Have you ever been present when someone close to you had a seizure? If so, how did you react? If you haven’t, would you know what to do? Most seizures last from 30 seconds to two minutes and do not cause lasting harm. About 10 percent of people will experience a seizure in their lifetime. Knowing how to handle the situation could help prevent injury or save a life.

What to do if someone has a seizure

Most people think a seizure is a convulsion in which a person’s body shakes rapidly and uncontrollably. Not all seizures are like that. There are many types, with varying symptoms. First aid for a seizure is simple and can help the person remain safe until the seizure ends. If you think someone is having a seizure, use the following general guidelines:

  • Stay calm and reassure those around you. Witnessing a seizure can be very frightening.
  • Don’t move the person to another place and don’t try to keep the person from moving or shaking.
  • Don’t try to wake the person by shouting or shaking them.
  • Don’t put anything in the person’s mouth. It is not true that they could swallow their tongue. You could harm the person’s teeth or jaw.
  • Move away items that could cause injury if the person falls or bumps into them.
  • Gently turn the person on their side so any fluid in the mouth can drain out.
  • Place something soft under the individual’s head.
  • When the seizure is over, watch the person for signs of confusion. Allow them to rest or sleep, if desired.

When is a seizure a medical emergency?

Most seizures aren’t life-threatening. However, if it lasts longer than five minutes or if another seizure happens soon afterward, seek immediate medical care. Here are other reasons to visit your nearest ER or call 9-1-1:

  • The seizure lasts longer than five minutes without signs of slowing down or if a person has trouble breathing after, appears to be in pain, or recovery is unusual in some way.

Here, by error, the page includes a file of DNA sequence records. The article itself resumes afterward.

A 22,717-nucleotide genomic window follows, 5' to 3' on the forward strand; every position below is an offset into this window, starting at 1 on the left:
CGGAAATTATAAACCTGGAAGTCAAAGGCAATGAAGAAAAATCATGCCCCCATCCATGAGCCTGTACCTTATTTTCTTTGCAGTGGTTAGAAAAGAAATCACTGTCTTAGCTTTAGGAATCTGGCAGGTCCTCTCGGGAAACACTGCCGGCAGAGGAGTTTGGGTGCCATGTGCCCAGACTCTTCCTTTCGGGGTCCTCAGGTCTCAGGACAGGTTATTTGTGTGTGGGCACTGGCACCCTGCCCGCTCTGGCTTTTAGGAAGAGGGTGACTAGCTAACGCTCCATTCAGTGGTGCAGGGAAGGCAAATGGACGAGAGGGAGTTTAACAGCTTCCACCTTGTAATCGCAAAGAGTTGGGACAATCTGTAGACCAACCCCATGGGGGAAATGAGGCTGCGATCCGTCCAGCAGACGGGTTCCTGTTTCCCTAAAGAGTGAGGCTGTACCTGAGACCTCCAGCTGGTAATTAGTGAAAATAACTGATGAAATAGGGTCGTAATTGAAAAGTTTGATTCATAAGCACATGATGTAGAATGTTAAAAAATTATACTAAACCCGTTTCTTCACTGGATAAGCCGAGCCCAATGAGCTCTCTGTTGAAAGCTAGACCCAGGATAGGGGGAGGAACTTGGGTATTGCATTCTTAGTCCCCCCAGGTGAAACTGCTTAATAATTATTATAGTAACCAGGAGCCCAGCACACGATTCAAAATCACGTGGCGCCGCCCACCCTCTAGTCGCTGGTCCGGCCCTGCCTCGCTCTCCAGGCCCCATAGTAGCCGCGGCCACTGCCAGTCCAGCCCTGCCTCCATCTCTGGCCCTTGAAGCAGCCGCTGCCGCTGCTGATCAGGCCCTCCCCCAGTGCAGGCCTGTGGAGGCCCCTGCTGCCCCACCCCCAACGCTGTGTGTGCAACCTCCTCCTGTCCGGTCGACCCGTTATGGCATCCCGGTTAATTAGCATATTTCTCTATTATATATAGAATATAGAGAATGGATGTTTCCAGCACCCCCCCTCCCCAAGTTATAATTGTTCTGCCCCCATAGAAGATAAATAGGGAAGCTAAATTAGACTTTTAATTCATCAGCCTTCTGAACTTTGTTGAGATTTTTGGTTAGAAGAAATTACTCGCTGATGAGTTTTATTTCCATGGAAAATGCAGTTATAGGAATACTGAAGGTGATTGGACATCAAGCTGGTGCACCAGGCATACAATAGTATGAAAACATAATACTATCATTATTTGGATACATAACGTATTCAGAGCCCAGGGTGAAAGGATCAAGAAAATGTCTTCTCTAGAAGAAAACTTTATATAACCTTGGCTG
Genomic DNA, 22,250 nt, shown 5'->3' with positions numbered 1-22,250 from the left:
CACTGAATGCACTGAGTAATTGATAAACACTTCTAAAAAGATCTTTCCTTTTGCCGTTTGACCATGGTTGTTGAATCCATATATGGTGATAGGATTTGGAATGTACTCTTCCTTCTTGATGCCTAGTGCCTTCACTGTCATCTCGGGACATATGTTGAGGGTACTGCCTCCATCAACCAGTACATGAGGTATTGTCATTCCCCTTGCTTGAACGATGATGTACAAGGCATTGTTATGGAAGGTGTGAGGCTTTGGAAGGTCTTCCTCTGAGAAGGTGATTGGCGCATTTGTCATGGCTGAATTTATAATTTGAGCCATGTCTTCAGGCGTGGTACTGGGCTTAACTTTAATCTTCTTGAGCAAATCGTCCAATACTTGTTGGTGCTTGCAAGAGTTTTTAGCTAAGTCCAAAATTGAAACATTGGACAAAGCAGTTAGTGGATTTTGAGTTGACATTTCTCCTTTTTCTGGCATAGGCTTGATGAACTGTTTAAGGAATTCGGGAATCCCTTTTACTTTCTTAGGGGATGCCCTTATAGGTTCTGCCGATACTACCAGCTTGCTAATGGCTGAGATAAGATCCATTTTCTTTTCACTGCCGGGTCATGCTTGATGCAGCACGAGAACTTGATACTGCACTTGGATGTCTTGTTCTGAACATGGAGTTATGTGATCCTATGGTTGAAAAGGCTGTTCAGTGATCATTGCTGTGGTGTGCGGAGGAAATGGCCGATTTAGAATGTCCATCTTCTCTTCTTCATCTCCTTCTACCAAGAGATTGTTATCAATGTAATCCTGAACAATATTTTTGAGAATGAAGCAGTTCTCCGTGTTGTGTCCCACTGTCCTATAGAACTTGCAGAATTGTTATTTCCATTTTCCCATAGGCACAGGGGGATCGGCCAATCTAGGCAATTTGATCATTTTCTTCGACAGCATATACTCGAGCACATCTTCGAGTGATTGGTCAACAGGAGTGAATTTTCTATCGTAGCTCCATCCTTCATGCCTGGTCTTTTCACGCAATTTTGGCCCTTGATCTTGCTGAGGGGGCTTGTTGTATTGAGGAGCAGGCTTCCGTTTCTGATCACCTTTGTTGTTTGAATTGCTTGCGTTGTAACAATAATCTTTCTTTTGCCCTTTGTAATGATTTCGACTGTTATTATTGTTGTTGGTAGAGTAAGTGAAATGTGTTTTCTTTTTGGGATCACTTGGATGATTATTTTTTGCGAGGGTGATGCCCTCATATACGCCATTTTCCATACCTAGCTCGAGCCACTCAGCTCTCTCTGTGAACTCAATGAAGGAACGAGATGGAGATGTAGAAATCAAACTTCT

• The person cannot be awakened after the seizure activity has stopped.
  • The person became injured during the seizure.
  • The person becomes aggressive.
  • The seizure occurs in water.
  • The person has a health condition like diabetes or heart disease or is pregnant.

A sign of something worse?

Seizures are symptoms of a brain problem and occur because of sudden, abnormal electrical activity in the brain. About half of all seizures have no known cause. In other cases, seizures can be linked to infections in the brain, head trauma or other identifiable problems. Sometimes, seizures result from brain damage from other disorders like brain tumors, alcoholism or Alzheimer’s disease — anything that alters the normal workings of the brain. Strokes, heart attacks and other conditions that deprive the brain of oxygen can also cause seizures.

While any seizure is cause for concern, having a seizure does not necessarily mean a person has epilepsy. Only when a person has had two or more seizures not caused by some known medical condition are they considered to have epilepsy.

What’s next?

Many people who have seizures lead productive and outwardly normal lives. More than 20 different medications and a variety of surgical techniques are now available to help manage seizures. If you have more questions or have experienced a seizure yourself, talk to your Southern Hills Hospital & Medical Center health care provider for more information.

Sources: CDC.gov, EpilepsyFoundation.org, NINDS.NIH.gov

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